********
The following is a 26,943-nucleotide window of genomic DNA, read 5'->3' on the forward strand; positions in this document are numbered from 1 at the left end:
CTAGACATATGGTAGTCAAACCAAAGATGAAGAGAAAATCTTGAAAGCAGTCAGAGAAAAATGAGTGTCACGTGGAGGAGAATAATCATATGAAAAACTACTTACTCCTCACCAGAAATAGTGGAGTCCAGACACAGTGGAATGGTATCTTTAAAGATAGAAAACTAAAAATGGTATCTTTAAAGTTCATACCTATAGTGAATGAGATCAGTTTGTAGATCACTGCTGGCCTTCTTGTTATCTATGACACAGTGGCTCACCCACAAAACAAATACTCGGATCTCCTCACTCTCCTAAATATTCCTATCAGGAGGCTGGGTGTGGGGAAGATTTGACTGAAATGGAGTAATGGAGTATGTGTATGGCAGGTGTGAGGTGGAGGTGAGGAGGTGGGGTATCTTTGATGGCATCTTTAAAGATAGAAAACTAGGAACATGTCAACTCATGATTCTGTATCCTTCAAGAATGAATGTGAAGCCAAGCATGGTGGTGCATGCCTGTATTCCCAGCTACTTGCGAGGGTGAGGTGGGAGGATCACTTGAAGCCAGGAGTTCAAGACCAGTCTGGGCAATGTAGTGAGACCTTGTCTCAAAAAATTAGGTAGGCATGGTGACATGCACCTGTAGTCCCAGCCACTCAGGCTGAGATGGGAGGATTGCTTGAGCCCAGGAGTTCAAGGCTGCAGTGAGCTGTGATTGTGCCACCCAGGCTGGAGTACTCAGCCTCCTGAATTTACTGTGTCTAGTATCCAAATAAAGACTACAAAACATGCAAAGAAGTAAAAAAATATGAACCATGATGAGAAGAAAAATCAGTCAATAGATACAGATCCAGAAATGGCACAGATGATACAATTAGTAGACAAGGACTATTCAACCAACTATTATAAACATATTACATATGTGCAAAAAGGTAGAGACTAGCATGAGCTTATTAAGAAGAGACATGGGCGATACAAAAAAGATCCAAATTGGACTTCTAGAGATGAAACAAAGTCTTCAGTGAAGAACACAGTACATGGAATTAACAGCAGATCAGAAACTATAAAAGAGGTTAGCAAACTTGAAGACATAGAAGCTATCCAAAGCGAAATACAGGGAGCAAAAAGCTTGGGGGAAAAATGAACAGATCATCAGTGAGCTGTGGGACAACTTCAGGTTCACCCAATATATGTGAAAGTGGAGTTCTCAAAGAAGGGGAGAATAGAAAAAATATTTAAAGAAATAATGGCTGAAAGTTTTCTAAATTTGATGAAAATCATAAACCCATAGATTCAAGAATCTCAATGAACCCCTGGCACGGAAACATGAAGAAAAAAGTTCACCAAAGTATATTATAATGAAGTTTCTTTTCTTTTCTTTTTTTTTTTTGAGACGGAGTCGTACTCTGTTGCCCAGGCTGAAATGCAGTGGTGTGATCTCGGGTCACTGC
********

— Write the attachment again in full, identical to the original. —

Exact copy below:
The following is a 26,943-nucleotide window of genomic DNA, read 5'->3' on the forward strand; positions in this document are numbered from 1 at the left end:
CTAGACATATGGTAGTCAAACCAAAGATGAAGAGAAAATCTTGAAAGCAGTCAGAGAAAAATGAGTGTCACGTGGAGGAGAATAATCATATGAAAAACTACTTACTCCTCACCAGAAATAGTGGAGTCCAGACACAGTGGAATGGTATCTTTAAAGATAGAAAACTAAAAATGGTATCTTTAAAGTTCATACCTATAGTGAATGAGATCAGTTTGTAGATCACTGCTGGCCTTCTTGTTATCTATGACACAGTGGCTCACCCACAAAACAAATACTCGGATCTCCTCACTCTCCTAAATATTCCTATCAGGAGGCTGGGTGTGGGGAAGATTTGACTGAAATGGAGTAATGGAGTATGTGTATGGCAGGTGTGAGGTGGAGGTGAGGAGGTGGGGTATCTTTGATGGCATCTTTAAAGATAGAAAACTAGGAACATGTCAACTCATGATTCTGTATCCTTCAAGAATGAATGTGAAGCCAAGCATGGTGGTGCATGCCTGTATTCCCAGCTACTTGCGAGGGTGAGGTGGGAGGATCACTTGAAGCCAGGAGTTCAAGACCAGTCTGGGCAATGTAGTGAGACCTTGTCTCAAAAAATTAGGTAGGCATGGTGACATGCACCTGTAGTCCCAGCCACTCAGGCTGAGATGGGAGGATTGCTTGAGCCCAGGAGTTCAAGGCTGCAGTGAGCTGTGATTGTGCCACCCAGGCTGGAGTACTCAGCCTCCTGAATTTACTGTGTCTAGTATCCAAATAAAGACTACAAAACATGCAAAGAAGTAAAAAAATATGAACCATGATGAGAAGAAAAATCAGTCAATAGATACAGATCCAGAAATGGCACAGATGATACAATTAGTAGACAAGGACTATTCAACCAACTATTATAAACATATTACATATGTGCAAAAAGGTAGAGACTAGCATGAGCTTATTAAGAAGAGACATGGGCGATACAAAAAAGATCCAAATTGGACTTCTAGAGATGAAACAAAGTCTTCAGTGAAGAACACAGTACATGGAATTAACAGCAGATCAGAAACTATAAAAGAGGTTAGCAAACTTGAAGACATAGAAGCTATCCAAAGCGAAATACAGGGAGCAAAAAGCTTGGGGGAAAAATGAACAGATCATCAGTGAGCTGTGGGACAACTTCAGGTTCACCCAATATATGTGAAAGTGGAGTTCTCAAAGAAGGGGAGAATAGAAAAAATATTTAAAGAAATAATGGCTGAAAGTTTTCTAAATTTGATGAAAATCATAAACCCATAGATTCAAGAATCTCAATGAACCCCTGGCACGGAAACATGAAGAAAAAAGTTCACCAAAGTATATTATAATGAAGTTTCTTTTCTTTTCTTTTTTTTTTTTGAGACGGAGTCGTACTCTGTTGCCCAGGCTGAAATGCAGTGGTGTGATCTCGGGTCACTGC